Monday, September 26, 2016



Mispronouncing Student’s Name Now Considered a ‘Microaggression’

Hundreds of school districts across the country have taken a pledge to “pronounce student’s names correctly” to avoid the “microaggression” of mispronunciation.

According to ‘My Name, My Identity: A Declaration of Self,’ a national campaign launched in 2015 by the Santa Clara County, Calif. Office of Education (SCCOE) and the National Association for Bilingual Education, a teacher who mispronounces a student’s name can cause that student “anxiety and resentment”.

 “Mispronouncing a student’s name truly negates his or her identity, which, in turn, can hinder academic progress,” according to Yee Wan, SCCOE’s director of multilingual education services.

Rita Kohli, assistant professor of education at the University of California at Riverside, says it is a sign of “microagression” when a teacher mispronounces, disregards, or changes a child’s name, because “they are in a sense disregarding the family and culture of the student as well.”

The Washoe County School District in Reno, Nevada is one of 528 school districts across the country that have recently implemented a campaign to “pronounce students’ names correctly” - including names teachers and administrators find difficult or unfamiliar - in order to be sensitive to the ancestral and historical significance of a child’s name. 

In a 2014 Cult of Pedagogy blog post, former teacher Jennifer Gonzalez claimed that “mutilating someone’s name is a tiny act of bigotry. Whether you intend to or not, what you’re communicating is this: Your name is different. Foreign. Weird. It’s not worth my time to get it right….

“And before you get all defensive about the bigotry thing, let’s be clear: Discovering that something you do might be construed as bigotry doesn’t mean anyone is calling you a bigot. It’s just an opportunity to grow.”

SOURCE


9 comments:

Anonymous said...

Politically correct nonsense carried to the extreme.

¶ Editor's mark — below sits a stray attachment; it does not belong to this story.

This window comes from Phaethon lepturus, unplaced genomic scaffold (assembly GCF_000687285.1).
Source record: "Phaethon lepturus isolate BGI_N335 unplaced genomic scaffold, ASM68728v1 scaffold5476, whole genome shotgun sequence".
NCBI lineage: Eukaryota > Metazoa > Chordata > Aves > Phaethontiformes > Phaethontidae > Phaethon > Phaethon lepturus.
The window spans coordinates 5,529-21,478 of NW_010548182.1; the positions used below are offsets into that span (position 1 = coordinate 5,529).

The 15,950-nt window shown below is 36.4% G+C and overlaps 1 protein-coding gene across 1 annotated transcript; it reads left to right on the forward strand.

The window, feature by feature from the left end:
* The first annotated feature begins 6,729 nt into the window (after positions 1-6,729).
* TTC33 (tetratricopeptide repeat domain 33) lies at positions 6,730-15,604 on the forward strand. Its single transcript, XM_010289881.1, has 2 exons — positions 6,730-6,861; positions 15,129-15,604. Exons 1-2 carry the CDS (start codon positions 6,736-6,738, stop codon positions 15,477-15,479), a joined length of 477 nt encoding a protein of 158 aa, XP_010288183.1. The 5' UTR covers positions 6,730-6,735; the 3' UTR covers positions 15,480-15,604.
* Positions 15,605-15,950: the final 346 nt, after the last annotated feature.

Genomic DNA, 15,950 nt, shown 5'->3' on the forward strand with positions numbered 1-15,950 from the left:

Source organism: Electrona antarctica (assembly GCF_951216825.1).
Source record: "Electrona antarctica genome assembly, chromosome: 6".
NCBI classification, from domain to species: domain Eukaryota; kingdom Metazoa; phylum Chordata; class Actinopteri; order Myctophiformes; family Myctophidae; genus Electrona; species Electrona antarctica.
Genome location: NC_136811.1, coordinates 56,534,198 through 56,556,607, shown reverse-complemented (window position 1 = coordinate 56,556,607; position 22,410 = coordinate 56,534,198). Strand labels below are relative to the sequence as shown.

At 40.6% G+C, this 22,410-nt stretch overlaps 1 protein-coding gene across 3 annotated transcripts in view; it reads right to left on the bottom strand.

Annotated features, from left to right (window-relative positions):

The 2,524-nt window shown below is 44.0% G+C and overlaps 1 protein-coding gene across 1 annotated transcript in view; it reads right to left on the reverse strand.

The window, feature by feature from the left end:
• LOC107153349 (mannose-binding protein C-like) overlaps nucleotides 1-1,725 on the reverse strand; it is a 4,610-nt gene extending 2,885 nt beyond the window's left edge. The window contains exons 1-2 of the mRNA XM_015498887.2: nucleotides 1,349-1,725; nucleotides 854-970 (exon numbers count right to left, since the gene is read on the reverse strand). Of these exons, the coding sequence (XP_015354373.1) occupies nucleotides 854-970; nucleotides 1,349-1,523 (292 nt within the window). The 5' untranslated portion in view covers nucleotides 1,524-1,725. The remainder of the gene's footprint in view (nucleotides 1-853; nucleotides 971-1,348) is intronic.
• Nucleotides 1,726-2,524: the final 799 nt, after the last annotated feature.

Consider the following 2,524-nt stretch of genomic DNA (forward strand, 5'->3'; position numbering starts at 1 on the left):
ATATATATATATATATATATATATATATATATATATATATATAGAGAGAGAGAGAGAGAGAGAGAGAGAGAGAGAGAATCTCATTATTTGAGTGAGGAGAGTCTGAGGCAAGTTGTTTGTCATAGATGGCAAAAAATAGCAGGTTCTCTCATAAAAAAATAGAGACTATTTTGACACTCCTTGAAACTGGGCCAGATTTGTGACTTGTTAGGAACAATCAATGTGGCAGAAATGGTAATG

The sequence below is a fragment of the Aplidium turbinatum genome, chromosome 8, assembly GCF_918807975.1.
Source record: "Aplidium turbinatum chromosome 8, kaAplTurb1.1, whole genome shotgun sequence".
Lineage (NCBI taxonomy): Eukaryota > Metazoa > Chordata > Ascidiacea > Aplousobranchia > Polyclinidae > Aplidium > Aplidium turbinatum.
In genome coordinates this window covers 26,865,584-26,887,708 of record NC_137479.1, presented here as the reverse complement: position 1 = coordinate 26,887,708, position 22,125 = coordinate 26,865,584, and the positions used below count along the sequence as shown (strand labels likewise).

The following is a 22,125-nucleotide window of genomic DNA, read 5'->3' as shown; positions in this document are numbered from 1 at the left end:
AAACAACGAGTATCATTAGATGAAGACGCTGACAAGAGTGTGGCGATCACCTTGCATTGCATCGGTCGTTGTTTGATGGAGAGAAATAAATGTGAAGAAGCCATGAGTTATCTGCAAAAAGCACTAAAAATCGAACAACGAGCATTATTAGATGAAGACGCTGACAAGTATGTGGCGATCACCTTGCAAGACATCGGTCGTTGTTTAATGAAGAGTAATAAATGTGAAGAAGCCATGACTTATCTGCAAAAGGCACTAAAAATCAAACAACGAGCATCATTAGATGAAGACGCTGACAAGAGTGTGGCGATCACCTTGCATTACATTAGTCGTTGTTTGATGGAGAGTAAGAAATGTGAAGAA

I was a college professor for many years and always tried to find out how to pronounce student names correctly, but sometimes it is difficult.

Bird of Paradise said...

Q. What do you call a basement full of liberals? A. A Whine cellar

Anonymous said...

It is racist to expect people of another culture to pronounce foreign words "correctly"!

Anonymous said...

Today's young people are nothing but a bunch of whiny pussies. What the heck will they do when there is some real aggression against them?

stinky said...


I had to change my name after the election because of racism just like this, so no, it's not funny.

Stinky,
formerly Tarquin Fin-tim-lin-bin-whin-bim-lim-bus-stop-F'tang-F'tang-Olé-Biscuitbarrel

Anonymous said...

Precious, delicate little petals these college students. I don't know how they survived the education system to make it to college. I don't know how they will make their way in the real world once they leave their sheltered workshop or will they stay and bludge on the taxpayer indefinitely as faculty because they can't face the real world and teach others without any real world experience? Seems to be the pattern of so many socialist members of the faculty these days.

Anonymous said...

Frankly, I see it as just polite and general good form to try to pronounce someone's name correctly. But, I would only consider it an insult if someone purposely mispronounced a name, something kids do all the time to each other. I wouldn't want an adult employee doing it for any reason. Would I use the words micro-aggression or bigotry? No, I'm not a PC cop.

Anonymous said...

I have a very German name. It has been mispronounced my entire life (58 now) I was never offend or felt discriminated against because of it. This country is falling into a deep hole with overly sensitive brats.

the crow said...

4:44 AM It is racist to expect people of another culture to pronounce foreign words "correctly"!

Yes. And it is elitist to name a child some made up name like, Kalama-Sue, Arabella, Aramella, Aralene, Hildarene, Legend, Summertyme, Laquan, and expect teachers to quickly remember them all. Some classes in low socioeconomic areas have over half the class with made up names. And generally they are the badly behaved ones. Why is that? The mothers seem to think that after they have given their little bastards a made up pretty word for a name and self-diagnosed them with ADHD or Asperger's then their parenting is done. From then on they let them go feral.